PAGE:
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The margin of sampling error is the price you pay for not talking to everyone in the population you are targeting. It describes the range that the answer likely falls between
we had talked to everyone instead of just a sample. For example, for a probability-based telephone sample of 1,000 randomly selected adults nationwide, we are confident that the finding from the poll will be within plus or minus 3 percentage points of the answer we would have gotten had we talked to all 250 million adults.
So if one of the poll findings was that 58% approved of the job their Governor was doing, we would be confident that the true value would lie somewhere between 55% and 61% if we had surveyed to the whole adult population in the state.
To be technically correct, we really only have
of confidence that our margin of sampling error (MOSE) falls within the calculated range. Generally, pollsters calculate the MOSE using a 95% confidence level. That is, in 95 times out of a 100, we expect that the answer we get from the survey will fall somewhere within our margin of sampling error. But about five times out of 100 it will not--one reason findings from even the best survey should be interpreted cautiously, particularly those that are significantly different from similar polls conducted at about the same time. Also, the MOSE varies depending on the actual percentage in the population. It is largest when the population percentage is 50 percent and that is the figure pollsters typically use in reporting the MOSE.
Note that margin of sampling error is always expressed in percentage points, not as a percentage--for example, three percentage points and not 3%. And the margin of sampling error only applies to probability-based surveys where participants have a known and non-zero chance of being included in the sample. It does not apply to opt-in online surveys and other
non-probability based polls
. More about this in a moment.
Sample Size and MOSE
When it comes to minimizing sampling error, bigger is better—up to a point. The larger the sample, the smaller the sampling error. But look at the accompanying chart. Notice that as the sample size increases the margin of sampling error falls dramatically between small sample sizes of say 100 and larger samples of 1,000. But once we get to 1,000, additional sampling error falls only slightly. In fact, doubling the sample size from 1,000 to 2,000 only reduces the margin of sampling error by about a single percentage point.
But be careful: The overall sampling error applies to the total sample and not to subgroups, which have a different MOSE based on their size. Consider our statewide telephone survey of 1,000 adults with an overall margin of sampling error of plus or minus 3 percentage points. If that sample includes, for example, 200 Hispanics, the overall results based on the subsample of Latinos is plus or minus 6.9 percentage points—the MOSE for a sample of 200.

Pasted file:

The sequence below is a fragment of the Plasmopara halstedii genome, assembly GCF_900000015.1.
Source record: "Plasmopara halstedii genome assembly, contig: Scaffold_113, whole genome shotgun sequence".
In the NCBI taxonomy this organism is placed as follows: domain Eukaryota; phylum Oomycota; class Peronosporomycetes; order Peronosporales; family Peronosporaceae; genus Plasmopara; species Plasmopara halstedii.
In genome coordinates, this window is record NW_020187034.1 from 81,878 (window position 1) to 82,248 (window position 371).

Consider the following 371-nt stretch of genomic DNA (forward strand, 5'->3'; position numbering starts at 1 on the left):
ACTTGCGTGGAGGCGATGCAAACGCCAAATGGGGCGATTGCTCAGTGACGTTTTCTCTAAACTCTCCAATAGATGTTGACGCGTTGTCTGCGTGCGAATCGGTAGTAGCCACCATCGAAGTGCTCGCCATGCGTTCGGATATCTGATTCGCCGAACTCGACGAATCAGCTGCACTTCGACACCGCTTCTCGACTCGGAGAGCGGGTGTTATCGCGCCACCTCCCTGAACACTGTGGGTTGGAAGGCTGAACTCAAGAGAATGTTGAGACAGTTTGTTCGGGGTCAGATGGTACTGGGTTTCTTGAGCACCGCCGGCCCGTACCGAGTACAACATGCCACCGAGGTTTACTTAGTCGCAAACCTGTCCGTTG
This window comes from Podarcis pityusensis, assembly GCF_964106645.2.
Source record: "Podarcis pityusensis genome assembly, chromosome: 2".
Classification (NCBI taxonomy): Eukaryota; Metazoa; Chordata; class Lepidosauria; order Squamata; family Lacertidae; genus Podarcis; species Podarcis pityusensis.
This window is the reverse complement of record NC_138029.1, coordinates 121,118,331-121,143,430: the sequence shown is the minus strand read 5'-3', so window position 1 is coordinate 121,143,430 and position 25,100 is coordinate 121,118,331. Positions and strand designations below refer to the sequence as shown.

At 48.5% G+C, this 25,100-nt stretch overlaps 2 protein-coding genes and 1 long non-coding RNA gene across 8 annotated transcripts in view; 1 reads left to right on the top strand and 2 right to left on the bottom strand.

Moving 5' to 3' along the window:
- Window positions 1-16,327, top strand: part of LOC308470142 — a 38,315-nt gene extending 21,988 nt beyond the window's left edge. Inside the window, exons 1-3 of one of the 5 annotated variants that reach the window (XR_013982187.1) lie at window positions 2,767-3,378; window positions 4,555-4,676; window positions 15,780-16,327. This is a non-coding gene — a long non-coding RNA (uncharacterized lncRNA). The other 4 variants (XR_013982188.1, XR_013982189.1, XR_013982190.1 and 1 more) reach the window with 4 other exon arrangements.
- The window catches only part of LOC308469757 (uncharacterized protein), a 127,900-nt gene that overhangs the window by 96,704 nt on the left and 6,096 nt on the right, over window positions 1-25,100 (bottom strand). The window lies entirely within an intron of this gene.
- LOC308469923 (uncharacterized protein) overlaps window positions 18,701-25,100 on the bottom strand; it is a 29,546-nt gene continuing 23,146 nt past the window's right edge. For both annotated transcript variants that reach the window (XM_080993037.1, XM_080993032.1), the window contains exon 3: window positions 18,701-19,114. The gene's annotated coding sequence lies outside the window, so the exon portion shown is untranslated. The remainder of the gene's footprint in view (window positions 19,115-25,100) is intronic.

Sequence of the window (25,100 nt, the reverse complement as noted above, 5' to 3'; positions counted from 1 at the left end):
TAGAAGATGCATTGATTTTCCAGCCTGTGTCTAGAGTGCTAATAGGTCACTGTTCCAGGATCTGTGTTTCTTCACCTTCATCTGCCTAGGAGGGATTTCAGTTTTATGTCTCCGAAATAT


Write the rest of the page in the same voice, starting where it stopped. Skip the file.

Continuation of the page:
Even huge samples of 10,000 or more theoretically contain some error due to sampling. In the early stages of the 2016 presidential campaign small margins of error threatened to make big news. Republican presidential hopefuls were invited by the television networks to participate in televised “prime time” presidential debates based on their ranking in an aggregation of recent polls. But as some statistically savvy GOP campaign strategists noted, the tiny differences in levels of support that separated some of the candidates—frequently measured in the tenths of a percentage point—was well within the aggregate sample’s MOSE. That made it impossible to specify with confidence the rank order of all the candidates and is one reason why AAPOR cautioned against using polls to pick debate participants.
Other factors can affect the margin of sampling error. For example, how the sample was selected and the extent to which a sample was statistically adjusted or “weighted” to bring it into line with known characteristics of the target population can affect MOSE. These “design effects” can substantially increase the margin of sampling error beyond the simple estimates reflected in the chart. These effects typically are factored into the overall margin of sampling error reported in most high-quality surveys.
The Credibility Interval
As online surveys and other types of nonprobability-based polls play a larger role in survey research, another statistic has emerged that is often confused with MOSE. It is called the “credibility interval” and it is used to measure the theoretical accuracy of nonprobability surveys. While both MOSE and a credibility interval are expressed in the familiar “plus-or-minus” language, they are very different.
The credibility interval relies on assumptions that may be difficult to validate, and the results may be sensitive to these assumptions. So while the adoption of the credibility interval may be appropriate for non-probability samples such as opt-in online polls, the underlying error associated with such polls remains a concern. Consequently,
AAPOR urges caution
when using credibility intervals or otherwise interpreting results from electoral polls using non-probability online panels.
One final note: There is no such thing as a measurable overall margin of error for a poll -- surveys are subject to other errors, ranging from how well the questions were designed and asked to how well the interviews were conducted. Good pollsters and researchers do everything in their power to minimize these other possible sources of errors, but they cannot be measured so one can never know the precise amount of error associated with any poll finding.
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